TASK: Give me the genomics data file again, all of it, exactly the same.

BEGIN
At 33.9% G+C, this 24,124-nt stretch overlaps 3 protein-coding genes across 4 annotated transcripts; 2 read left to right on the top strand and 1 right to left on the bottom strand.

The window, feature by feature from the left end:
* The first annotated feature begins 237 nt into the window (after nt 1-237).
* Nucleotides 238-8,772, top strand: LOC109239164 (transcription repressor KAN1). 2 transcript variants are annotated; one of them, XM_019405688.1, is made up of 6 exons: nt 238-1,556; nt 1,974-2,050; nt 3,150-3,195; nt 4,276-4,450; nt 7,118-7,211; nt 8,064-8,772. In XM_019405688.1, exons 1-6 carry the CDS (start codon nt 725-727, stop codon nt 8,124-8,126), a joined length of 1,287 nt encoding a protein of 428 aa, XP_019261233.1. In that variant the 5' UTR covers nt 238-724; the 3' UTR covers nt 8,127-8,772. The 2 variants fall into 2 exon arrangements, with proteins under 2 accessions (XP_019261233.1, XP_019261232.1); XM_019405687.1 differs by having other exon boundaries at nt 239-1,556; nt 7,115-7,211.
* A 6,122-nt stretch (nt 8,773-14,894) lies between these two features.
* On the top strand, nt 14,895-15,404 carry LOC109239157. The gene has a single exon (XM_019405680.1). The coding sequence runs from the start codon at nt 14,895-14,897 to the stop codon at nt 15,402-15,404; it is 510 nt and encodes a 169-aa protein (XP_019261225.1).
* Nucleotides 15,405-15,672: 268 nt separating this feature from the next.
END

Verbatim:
At 33.9% G+C, this 24,124-nt stretch overlaps 3 protein-coding genes across 4 annotated transcripts; 2 read left to right on the top strand and 1 right to left on the bottom strand.

The window, feature by feature from the left end:
* The first annotated feature begins 237 nt into the window (after nt 1-237).
* Nucleotides 238-8,772, top strand: LOC109239164 (transcription repressor KAN1). 2 transcript variants are annotated; one of them, XM_019405688.1, is made up of 6 exons: nt 238-1,556; nt 1,974-2,050; nt 3,150-3,195; nt 4,276-4,450; nt 7,118-7,211; nt 8,064-8,772. In XM_019405688.1, exons 1-6 carry the CDS (start codon nt 725-727, stop codon nt 8,124-8,126), a joined length of 1,287 nt encoding a protein of 428 aa, XP_019261233.1. In that variant the 5' UTR covers nt 238-724; the 3' UTR covers nt 8,127-8,772. The 2 variants fall into 2 exon arrangements, with proteins under 2 accessions (XP_019261233.1, XP_019261232.1); XM_019405687.1 differs by having other exon boundaries at nt 239-1,556; nt 7,115-7,211.
* A 6,122-nt stretch (nt 8,773-14,894) lies between these two features.
* On the top strand, nt 14,895-15,404 carry LOC109239157. The gene has a single exon (XM_019405680.1). The coding sequence runs from the start codon at nt 14,895-14,897 to the stop codon at nt 15,402-15,404; it is 510 nt and encodes a 169-aa protein (XP_019261225.1).
* Nucleotides 15,405-15,672: 268 nt separating this feature from the next.